Schools to teach country matters
AN UNDERSTANDING of rural issues forms a major part of the revised national curriculum, a government minister said today (Friday).
Speaking at the Country Landowners Association (CLA) national conference in London, Schools Minister Jacqui Smith stressed the importance of a wide and balanced education.
She added: “Learning about the countryside and the contribution it makes to this countrys economic, political, social and cultural life is an integral part of this.”
In the new curriculum, to be introduced next September, pupils can compare town and country dwellers lives, and study a greater range of places in geography.
Secondary pupils will study national and regional identities, the work of voluntary bodies, and social and economic disparities.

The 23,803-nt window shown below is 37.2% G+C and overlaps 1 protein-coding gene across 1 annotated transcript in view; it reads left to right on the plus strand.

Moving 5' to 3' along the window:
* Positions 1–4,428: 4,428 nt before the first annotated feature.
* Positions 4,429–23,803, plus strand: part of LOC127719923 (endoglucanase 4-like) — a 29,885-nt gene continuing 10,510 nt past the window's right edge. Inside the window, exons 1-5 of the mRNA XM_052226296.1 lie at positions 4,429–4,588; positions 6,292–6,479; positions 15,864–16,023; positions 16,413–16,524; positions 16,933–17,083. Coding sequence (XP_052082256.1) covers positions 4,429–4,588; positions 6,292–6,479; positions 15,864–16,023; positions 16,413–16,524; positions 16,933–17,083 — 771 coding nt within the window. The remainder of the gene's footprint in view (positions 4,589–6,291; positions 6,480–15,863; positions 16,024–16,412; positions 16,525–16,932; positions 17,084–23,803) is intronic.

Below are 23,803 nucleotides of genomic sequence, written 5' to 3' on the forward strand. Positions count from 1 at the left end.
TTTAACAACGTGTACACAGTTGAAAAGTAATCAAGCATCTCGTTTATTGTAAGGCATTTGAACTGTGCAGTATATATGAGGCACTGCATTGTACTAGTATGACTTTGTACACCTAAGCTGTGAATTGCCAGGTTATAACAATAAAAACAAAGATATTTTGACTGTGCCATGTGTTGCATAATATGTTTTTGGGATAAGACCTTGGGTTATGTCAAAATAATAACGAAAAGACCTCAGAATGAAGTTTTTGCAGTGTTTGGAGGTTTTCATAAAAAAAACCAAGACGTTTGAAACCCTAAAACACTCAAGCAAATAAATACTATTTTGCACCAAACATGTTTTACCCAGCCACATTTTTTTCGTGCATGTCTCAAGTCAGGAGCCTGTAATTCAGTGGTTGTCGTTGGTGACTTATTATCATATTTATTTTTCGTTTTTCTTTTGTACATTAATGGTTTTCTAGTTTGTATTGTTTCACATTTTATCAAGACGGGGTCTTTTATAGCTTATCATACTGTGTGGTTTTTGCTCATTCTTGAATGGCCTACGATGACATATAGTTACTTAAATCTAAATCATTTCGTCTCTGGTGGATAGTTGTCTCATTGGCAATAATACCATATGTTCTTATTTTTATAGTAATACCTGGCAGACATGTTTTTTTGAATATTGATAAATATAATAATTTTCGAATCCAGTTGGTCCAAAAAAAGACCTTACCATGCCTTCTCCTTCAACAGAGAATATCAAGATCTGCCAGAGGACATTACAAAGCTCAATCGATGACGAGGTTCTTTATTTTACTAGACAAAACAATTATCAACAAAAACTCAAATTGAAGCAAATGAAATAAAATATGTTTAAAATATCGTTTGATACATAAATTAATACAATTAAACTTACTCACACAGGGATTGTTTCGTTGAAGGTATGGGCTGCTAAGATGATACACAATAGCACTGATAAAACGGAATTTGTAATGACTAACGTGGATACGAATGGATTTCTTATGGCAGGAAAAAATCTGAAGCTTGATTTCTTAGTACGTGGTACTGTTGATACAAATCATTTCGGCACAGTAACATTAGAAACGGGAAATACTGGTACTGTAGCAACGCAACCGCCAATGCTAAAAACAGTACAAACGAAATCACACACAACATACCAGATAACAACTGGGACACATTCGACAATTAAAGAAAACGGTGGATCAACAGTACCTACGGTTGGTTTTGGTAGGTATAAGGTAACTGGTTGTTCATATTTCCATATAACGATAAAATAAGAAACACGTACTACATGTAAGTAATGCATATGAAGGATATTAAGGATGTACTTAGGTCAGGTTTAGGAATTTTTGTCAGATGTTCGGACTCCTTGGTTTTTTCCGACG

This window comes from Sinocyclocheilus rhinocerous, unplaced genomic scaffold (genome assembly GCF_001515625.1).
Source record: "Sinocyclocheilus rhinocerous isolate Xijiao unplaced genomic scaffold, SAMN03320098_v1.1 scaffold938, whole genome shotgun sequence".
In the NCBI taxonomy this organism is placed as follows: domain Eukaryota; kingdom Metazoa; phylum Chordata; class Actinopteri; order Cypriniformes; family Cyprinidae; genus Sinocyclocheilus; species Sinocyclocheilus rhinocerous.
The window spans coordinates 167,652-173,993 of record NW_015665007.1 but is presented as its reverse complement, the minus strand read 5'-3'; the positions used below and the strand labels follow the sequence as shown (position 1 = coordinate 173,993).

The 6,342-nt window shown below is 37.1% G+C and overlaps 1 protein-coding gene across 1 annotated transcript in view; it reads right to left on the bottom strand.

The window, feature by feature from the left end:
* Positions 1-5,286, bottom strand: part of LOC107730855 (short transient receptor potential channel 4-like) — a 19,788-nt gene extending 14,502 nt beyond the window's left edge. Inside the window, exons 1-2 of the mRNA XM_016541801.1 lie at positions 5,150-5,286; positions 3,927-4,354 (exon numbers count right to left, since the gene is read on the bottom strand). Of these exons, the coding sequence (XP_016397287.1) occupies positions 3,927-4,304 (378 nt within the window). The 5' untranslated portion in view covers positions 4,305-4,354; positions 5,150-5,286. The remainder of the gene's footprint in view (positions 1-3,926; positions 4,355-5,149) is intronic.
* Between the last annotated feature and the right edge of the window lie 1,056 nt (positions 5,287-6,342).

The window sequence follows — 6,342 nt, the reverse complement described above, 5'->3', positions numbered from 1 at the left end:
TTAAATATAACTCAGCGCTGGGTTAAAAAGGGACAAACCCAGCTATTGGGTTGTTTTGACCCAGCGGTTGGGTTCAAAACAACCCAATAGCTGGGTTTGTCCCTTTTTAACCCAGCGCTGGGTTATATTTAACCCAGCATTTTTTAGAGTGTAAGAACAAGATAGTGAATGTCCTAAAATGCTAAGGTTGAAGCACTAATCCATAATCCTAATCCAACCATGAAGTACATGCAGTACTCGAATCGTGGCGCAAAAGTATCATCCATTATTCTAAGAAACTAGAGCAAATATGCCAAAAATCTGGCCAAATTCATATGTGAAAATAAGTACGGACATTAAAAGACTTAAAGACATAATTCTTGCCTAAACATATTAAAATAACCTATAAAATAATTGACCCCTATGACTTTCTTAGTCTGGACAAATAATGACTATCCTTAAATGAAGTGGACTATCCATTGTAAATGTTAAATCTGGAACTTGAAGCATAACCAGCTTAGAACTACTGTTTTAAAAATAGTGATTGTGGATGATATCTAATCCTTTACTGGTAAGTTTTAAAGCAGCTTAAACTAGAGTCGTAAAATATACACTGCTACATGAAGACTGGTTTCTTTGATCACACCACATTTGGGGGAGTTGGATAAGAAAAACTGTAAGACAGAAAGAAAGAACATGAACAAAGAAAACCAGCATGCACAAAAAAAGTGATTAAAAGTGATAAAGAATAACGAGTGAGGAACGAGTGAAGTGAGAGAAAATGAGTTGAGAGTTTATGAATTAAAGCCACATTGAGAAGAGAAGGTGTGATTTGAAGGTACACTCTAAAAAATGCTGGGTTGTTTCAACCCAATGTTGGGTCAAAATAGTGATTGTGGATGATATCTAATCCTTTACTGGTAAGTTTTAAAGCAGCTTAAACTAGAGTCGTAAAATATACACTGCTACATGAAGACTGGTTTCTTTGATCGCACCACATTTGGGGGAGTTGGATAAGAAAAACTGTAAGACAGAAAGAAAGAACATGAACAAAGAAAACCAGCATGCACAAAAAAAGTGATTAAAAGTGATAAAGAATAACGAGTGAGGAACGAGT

Ms Smith said the government was also going to issue guidance promoting the use of schools as a community resource.
She believed this was particularly relevant to rural areas where schools were often the only sports, leisure and learning facilities available,
In Somerset and Cumbria local people were now able to take advantage of high-speed internet connections available in schools under such a scheme, she said.
In another initiative, extra funding will be made available to almost 9000 schools with fewer than 200 pupils. Many of these are in rural areas.
The minister said this will be introduced in September 2000. Details on levels of funding will be announced soon.